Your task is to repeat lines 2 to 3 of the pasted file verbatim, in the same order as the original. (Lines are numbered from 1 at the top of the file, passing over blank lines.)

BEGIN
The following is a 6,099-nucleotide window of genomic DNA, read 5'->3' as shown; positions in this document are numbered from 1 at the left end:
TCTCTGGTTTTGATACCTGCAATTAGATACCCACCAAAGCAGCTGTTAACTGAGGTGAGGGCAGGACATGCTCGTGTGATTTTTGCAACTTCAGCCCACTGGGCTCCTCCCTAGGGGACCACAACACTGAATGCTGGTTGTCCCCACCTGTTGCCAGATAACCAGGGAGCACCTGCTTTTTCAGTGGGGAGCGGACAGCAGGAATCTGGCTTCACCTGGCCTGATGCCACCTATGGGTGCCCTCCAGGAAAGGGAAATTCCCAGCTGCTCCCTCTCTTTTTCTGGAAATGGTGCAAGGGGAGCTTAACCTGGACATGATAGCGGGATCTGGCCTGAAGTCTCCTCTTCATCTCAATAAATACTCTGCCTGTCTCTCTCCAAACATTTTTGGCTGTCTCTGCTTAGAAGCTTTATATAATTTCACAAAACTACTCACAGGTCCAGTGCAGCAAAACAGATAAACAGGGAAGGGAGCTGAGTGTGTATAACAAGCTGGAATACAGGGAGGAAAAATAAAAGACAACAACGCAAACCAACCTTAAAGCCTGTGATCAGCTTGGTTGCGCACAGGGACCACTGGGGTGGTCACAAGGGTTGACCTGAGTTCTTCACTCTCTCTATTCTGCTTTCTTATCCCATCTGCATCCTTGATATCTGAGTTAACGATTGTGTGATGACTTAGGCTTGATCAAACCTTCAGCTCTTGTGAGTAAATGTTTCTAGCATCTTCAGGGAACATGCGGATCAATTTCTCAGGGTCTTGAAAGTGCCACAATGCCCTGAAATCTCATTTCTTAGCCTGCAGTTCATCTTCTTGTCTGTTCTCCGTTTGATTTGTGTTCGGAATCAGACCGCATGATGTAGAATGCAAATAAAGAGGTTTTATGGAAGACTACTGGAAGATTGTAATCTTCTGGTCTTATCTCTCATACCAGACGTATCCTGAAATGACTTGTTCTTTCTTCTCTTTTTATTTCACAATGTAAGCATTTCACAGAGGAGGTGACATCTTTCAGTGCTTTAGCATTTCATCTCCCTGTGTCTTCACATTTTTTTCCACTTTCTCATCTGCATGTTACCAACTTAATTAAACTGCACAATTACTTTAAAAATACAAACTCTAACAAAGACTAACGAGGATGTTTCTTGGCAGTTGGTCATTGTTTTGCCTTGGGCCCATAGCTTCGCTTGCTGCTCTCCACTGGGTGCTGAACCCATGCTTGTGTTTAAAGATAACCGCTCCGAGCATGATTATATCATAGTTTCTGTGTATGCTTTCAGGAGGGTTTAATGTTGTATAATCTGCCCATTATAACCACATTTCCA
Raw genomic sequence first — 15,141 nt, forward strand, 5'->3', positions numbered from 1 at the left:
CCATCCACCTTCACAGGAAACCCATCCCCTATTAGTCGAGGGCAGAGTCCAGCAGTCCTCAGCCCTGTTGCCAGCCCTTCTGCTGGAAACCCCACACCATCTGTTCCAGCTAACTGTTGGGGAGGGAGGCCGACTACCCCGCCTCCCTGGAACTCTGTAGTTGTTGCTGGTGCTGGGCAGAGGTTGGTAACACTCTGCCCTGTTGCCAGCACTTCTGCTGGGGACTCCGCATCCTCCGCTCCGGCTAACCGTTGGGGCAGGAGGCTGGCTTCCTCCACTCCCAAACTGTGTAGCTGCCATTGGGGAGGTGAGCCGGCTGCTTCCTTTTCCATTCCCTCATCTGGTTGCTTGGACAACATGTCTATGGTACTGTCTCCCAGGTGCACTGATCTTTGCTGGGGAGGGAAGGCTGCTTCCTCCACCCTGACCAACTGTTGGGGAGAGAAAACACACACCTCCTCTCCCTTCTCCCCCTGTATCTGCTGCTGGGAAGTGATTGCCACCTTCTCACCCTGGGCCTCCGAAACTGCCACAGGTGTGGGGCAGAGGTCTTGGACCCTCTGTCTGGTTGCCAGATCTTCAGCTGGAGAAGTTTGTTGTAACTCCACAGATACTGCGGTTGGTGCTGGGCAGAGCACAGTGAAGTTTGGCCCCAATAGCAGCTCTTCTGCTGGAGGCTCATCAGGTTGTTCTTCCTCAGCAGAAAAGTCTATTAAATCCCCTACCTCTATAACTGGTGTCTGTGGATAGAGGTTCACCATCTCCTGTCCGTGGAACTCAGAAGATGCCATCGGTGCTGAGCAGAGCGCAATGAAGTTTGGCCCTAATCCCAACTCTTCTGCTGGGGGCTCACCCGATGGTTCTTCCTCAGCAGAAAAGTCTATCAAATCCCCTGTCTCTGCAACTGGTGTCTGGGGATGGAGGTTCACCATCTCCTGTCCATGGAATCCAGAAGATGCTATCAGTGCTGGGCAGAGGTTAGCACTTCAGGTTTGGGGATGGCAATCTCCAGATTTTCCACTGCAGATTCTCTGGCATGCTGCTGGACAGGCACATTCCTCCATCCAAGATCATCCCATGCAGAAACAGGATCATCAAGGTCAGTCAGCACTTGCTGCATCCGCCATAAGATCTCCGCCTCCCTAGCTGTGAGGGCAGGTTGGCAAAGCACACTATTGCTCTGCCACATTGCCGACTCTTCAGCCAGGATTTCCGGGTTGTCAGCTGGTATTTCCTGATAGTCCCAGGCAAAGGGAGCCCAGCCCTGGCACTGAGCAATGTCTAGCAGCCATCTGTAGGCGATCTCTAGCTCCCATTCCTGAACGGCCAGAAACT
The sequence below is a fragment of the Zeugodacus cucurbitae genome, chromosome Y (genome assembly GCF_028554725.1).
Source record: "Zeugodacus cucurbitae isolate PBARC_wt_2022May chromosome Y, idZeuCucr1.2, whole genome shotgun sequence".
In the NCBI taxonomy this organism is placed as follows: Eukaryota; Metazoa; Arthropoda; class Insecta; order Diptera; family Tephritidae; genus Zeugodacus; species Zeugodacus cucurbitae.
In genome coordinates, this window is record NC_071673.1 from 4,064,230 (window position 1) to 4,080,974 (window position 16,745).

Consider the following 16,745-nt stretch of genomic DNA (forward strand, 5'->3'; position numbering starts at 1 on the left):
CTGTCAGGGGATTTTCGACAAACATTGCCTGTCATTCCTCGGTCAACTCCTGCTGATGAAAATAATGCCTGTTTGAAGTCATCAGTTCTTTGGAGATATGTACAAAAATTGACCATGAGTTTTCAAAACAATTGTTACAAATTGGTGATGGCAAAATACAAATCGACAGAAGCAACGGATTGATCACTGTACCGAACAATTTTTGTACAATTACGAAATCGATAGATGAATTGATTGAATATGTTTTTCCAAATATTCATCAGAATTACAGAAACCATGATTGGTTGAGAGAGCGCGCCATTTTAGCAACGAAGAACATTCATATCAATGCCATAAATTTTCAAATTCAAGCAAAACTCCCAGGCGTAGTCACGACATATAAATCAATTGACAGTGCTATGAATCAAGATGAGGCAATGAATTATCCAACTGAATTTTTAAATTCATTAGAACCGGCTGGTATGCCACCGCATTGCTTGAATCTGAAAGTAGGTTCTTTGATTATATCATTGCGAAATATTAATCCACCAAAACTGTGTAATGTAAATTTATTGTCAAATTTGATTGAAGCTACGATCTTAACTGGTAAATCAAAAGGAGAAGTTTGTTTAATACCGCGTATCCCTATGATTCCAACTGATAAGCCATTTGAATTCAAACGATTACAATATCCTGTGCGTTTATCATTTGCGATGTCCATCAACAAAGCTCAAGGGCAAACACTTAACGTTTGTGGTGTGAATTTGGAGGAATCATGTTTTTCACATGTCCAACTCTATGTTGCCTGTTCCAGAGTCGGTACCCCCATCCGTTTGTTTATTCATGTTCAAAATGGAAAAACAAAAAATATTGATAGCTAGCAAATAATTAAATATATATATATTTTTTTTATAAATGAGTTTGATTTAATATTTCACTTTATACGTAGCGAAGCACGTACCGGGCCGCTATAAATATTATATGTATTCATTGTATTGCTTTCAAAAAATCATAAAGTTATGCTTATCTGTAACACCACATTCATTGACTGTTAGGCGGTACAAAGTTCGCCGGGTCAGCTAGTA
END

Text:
TCTCTGGTTTTGATACCTGCAATTAGATACCCACCAAAGCAGCTGTTAACTGAGGTGAGGGCAGGACATGCTCGTGTGATTTTTGCAACTTCAGCCCACTGGGCTCCTCCCTAGGGGACCACAACACTGAATGCTGGTTGTCCCCACCTGTTGCCAGATAACCAGGGAGCACCTGCTTTTTCAGTGGGGAGCGGACAGCAGGAATCTGGCTTCACCTGGCCTGATGCCACCTATGGGTGCCCTCCAGGAAAGGGAAATTCCCAGCTGCTCCCTCTCTTTTTCTGGAAATGGTGCAAGGGGAGCTTAACCTGGACATGATAGCGGGATCTGGCCTGAAGTCTCCTCTTCATCTCAATAAATACTCTGCCTGTCTCTCTCCAAACATTTTTGGCTGTCTCTGCTTAGAAGCTTTATATAATTTCACAAAACTACTCACAGGTCCAGTGCAGCAAAACAGATAAACAGGGAAGGGAGCTGAGTGTGTATAACAAGCTGGAATACAGGGAGGAAAAATAAAAGACAACAACGCAAACCAACCTTAAAGCCTGTGATCAGCTTGGTTGCGCACAGGGACCACTGGGGTGGTCACAAGGGTTGACCTGAGTTCTTCACTCTCTCTATTCTGCTTTCTTATCCCATCTGCATCCTTGATATCTGAGTTAACGATTGTGTGATGACTTAGGCTTGATCAAACCTTCAGCTCTTGTGAGTAAATGTTTCTAGCATCTTCAGGGAACATGCGGATCAATTTCTCAGGGTCTTGAAAGTGCCACAATGCCCTGAAATCTCATTTCTTAGCCTGCAGTTCATCTTCTTGTCTGTTCTCCGTTTGATTTGTGTTCGGAATCAGACCGCATGATGTAGAATGCAAATAAAGAGGTTTTATGGAAGACTACTGGAAGATTGTAATCTTCTGGTCTTATCTCTCATACCAGACGTATCCTGAAATGACTTGTTCTTTCTTCTCTTTTTATTTCACAATGTAAGCATTTCACAGAGGAGGTGACATCTTTCAGTGCTTTAGCATTTCATCTCCCTGTGTCTTCACATTTTTTTCCACTTTCTCATCTGCATGTTACCAACTTAATTAAACTGCACAATTACTTTAAAAATACAAACTCTAACAAAGACTAACGAGGATGTTTCTTGGCAGTTGGTCATTGTTTTGCCTTGGGCCCATAGCTTCGCTTGCTGCTCTCCACTGGGTGCTGAACCCATGCTTGTGTTTAAAGATAACCGCTCCGAGCATGATTATATCATAGTTTCTGTGTATGCTTTCAGGAGGGTTTAATGTTGTATAATCTGCCCATTATAACCACATTTCCA
Raw genomic sequence first — 15,141 nt, forward strand, 5'->3', positions numbered from 1 at the left: